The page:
Bob Crosby is probably best remembered for the Dixieland band that bore his name during the 1930s and early 1940s. The Bob Crosby Orchestra, along with its combo side group, the Bob Cats, is considered one of the greatest jazz bands of all time, however the orchestra was actually led by sax player Gil Rodin. Crosby himself was simply the front man, chosen for his personality, looks, and famous last name.
The younger brother of Bing Crosby, Bob got his first break in show business when bandleader Anson Weeks offered him a singing job in 1931. He was working for the Dorsey Brothers in 1935 when asked by Rodin to front the new outfit, which had been formed the previous year as a cooperative unit by a group of disgruntled Ben Pollack musicians, with Rodin as president and general manager. The band had played briefly behind Red Nichols on the Kellogg College Prom radio series and recorded a few sides under the name of singer Clark Randall. When Benny Goodman made it big the group decided to strike out on its own.
They first offered Jack Teagarden the job as leader. Teagarden declined due to his contractual agreement with Paul Whiteman, and agent Cork O’Keefe offered three choices to Rodin: Fred Waring singer Johnnie Davis, Whiteman trumpeter Goldie, and Crosby. Rodin, who had met Crosby and liked him, offered Bob the position. Crosby turned out to be the perfect front man. A friendly fellow who had a way with the crowd, he respected and admired all the musicians and made no effort to exert his influence on them, letting Rodin quietly run things behind the scenes. In return, the band made his name a household word.
The group’s music was not appreciated by all, however. The two-beat Dixieland style they aggressively played was considered old-fashioned by many of the young hipsters who flocked around Goodman, but those worldly enough to appreciate them recognized the immense talent the band possessed and the fantastic music it produced. The band’s rhythm section was led by drummer Ray Bauduc and bassist Bob Haggart. The duo wrote many fine numbers, including the now classic “South Rampart Street Parade” and the immortal “Big Noise from Winnetka.” In its early days, the band featured such musicians as Charlie Spivak and Billy Butterfield.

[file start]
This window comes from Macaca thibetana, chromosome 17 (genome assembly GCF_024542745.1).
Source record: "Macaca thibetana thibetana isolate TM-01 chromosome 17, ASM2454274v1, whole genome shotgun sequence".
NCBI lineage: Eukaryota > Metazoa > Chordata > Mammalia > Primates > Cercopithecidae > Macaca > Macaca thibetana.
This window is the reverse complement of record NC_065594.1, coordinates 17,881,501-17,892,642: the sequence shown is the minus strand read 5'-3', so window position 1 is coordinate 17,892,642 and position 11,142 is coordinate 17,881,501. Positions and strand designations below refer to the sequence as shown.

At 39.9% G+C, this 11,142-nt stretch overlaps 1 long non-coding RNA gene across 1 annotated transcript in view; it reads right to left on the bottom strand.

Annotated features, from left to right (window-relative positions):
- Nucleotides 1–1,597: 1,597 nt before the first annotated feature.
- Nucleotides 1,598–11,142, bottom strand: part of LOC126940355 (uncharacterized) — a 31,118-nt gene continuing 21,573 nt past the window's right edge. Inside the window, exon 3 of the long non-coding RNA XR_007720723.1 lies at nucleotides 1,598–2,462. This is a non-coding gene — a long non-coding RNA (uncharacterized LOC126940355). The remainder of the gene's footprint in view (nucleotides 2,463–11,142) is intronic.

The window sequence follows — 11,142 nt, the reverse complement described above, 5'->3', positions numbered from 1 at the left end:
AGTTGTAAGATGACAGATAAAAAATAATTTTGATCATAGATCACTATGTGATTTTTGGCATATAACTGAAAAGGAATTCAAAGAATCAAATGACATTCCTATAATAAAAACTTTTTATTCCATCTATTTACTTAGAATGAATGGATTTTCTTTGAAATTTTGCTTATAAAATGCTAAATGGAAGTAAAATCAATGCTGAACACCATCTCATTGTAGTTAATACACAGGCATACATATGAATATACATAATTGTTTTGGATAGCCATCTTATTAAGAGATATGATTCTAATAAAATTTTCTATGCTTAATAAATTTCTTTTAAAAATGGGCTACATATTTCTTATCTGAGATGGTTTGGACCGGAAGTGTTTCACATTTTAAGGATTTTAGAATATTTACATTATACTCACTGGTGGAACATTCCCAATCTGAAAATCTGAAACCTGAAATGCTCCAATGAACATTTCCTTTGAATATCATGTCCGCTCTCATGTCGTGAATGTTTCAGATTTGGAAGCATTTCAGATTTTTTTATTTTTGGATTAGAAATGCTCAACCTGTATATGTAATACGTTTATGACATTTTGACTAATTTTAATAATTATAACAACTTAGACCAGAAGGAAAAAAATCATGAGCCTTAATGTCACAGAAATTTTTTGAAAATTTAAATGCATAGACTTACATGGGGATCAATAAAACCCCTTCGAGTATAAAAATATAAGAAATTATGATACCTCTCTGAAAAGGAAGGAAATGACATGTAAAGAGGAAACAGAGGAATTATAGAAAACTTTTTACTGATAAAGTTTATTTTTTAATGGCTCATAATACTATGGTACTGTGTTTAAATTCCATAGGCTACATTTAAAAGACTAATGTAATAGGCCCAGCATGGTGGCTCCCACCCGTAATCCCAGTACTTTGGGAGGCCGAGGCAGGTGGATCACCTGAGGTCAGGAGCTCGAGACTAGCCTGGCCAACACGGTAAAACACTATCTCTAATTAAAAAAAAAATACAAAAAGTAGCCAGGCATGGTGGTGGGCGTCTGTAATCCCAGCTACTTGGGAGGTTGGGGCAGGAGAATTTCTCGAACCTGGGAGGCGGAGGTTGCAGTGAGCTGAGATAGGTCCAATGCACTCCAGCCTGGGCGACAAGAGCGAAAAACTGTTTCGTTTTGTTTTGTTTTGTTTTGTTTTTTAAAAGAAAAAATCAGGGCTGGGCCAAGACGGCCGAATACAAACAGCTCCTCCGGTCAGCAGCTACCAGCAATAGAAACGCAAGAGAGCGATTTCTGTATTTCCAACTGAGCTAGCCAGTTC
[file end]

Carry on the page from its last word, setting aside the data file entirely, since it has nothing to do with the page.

The band continued to be critically successful until 1938, when Tommy Dorsey raided it, taking Spivak, pianist Yank Lawson and arranger Dean Kincaide. The loss of such integral members had an immediate effect on the group, which began to play less and less Dixieland and more commercial arrangements. By 1940, the orchestra had abandoned Dixieland altogether, hiring such arrangers as Paul Weston, Ray Conniff, Henry Mancini, and Nelson Riddle.
Hollywood and the Draft
Starting in 1941, the band went through many personnel changes and began to focus more on its Dixieland roots again, at least on its weekly radio show. Recordings continued to focus on popular tunes. Things began to fall apart in September 1942, however, when both Rodin and Bauduc enlisted in the service to join a coast artillery unit band stationed in California. Upon leaving, they gave up their shares in the cooperative unit, sparking a leadership clash between Crosby and the rest of the orchestra. When Crosby secured an MGM film contract soon after, speculation ran rampant about the future of the band. Crosby was to report to the studio at the end of the year, and there were hints that he had a radio deal pending as well for which he offered to use the band or any of its members who would go with him. This would have completely changed the band’s relationship with Crosby from figurehead to actual leader. In the end, Crosby left for Hollywood alone, turning the unit over to Eddie Miller, under whom it lasted a few more months until Miller was drafted.